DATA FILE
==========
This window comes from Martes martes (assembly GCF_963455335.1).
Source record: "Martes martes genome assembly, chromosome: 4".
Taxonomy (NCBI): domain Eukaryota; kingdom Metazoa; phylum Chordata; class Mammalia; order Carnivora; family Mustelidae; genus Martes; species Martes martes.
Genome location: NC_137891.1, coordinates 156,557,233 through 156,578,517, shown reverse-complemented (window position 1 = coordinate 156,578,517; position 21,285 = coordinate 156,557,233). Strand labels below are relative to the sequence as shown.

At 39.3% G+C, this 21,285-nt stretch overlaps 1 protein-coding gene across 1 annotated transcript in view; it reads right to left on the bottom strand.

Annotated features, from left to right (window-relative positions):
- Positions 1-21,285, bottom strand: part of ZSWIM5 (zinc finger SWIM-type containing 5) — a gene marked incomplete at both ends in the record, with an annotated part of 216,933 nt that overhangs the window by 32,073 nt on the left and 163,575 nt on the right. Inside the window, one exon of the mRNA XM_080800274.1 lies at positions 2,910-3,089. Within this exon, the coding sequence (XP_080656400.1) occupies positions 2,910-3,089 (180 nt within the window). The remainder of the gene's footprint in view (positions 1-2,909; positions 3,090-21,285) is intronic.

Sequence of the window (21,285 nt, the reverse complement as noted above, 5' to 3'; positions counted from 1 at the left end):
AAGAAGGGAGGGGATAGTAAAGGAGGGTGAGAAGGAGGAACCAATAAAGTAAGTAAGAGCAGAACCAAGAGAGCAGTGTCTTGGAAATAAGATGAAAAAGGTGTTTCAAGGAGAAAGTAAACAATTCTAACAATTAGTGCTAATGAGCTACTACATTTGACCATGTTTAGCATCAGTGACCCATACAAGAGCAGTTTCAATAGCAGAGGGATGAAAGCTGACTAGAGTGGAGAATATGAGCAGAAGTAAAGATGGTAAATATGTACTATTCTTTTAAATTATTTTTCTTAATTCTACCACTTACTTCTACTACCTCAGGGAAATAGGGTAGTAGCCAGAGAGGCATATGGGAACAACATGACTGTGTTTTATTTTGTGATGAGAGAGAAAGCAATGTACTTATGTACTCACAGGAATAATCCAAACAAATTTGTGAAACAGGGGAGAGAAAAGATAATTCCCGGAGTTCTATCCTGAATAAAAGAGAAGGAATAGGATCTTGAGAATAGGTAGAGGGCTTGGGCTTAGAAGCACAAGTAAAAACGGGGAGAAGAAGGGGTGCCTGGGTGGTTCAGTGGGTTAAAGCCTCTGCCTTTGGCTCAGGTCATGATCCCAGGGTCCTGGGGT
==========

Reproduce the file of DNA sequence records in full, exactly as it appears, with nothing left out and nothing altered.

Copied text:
This window comes from Martes martes (assembly GCF_963455335.1).
Source record: "Martes martes genome assembly, chromosome: 4".
Taxonomy (NCBI): domain Eukaryota; kingdom Metazoa; phylum Chordata; class Mammalia; order Carnivora; family Mustelidae; genus Martes; species Martes martes.
Genome location: NC_137891.1, coordinates 156,557,233 through 156,578,517, shown reverse-complemented (window position 1 = coordinate 156,578,517; position 21,285 = coordinate 156,557,233). Strand labels below are relative to the sequence as shown.

At 39.3% G+C, this 21,285-nt stretch overlaps 1 protein-coding gene across 1 annotated transcript in view; it reads right to left on the bottom strand.

Annotated features, from left to right (window-relative positions):
- Positions 1-21,285, bottom strand: part of ZSWIM5 (zinc finger SWIM-type containing 5) — a gene marked incomplete at both ends in the record, with an annotated part of 216,933 nt that overhangs the window by 32,073 nt on the left and 163,575 nt on the right. Inside the window, one exon of the mRNA XM_080800274.1 lies at positions 2,910-3,089. Within this exon, the coding sequence (XP_080656400.1) occupies positions 2,910-3,089 (180 nt within the window). The remainder of the gene's footprint in view (positions 1-2,909; positions 3,090-21,285) is intronic.

Sequence of the window (21,285 nt, the reverse complement as noted above, 5' to 3'; positions counted from 1 at the left end):
AAGAAGGGAGGGGATAGTAAAGGAGGGTGAGAAGGAGGAACCAATAAAGTAAGTAAGAGCAGAACCAAGAGAGCAGTGTCTTGGAAATAAGATGAAAAAGGTGTTTCAAGGAGAAAGTAAACAATTCTAACAATTAGTGCTAATGAGCTACTACATTTGACCATGTTTAGCATCAGTGACCCATACAAGAGCAGTTTCAATAGCAGAGGGATGAAAGCTGACTAGAGTGGAGAATATGAGCAGAAGTAAAGATGGTAAATATGTACTATTCTTTTAAATTATTTTTCTTAATTCTACCACTTACTTCTACTACCTCAGGGAAATAGGGTAGTAGCCAGAGAGGCATATGGGAACAACATGACTGTGTTTTATTTTGTGATGAGAGAGAAAGCAATGTACTTATGTACTCACAGGAATAATCCAAACAAATTTGTGAAACAGGGGAGAGAAAAGATAATTCCCGGAGTTCTATCCTGAATAAAAGAGAAGGAATAGGATCTTGAGAATAGGTAGAGGGCTTGGGCTTAGAAGCACAAGTAAAAACGGGGAGAAGAAGGGGTGCCTGGGTGGTTCAGTGGGTTAAAGCCTCTGCCTTTGGCTCAGGTCATGATCCCAGGGTCCTGGGGT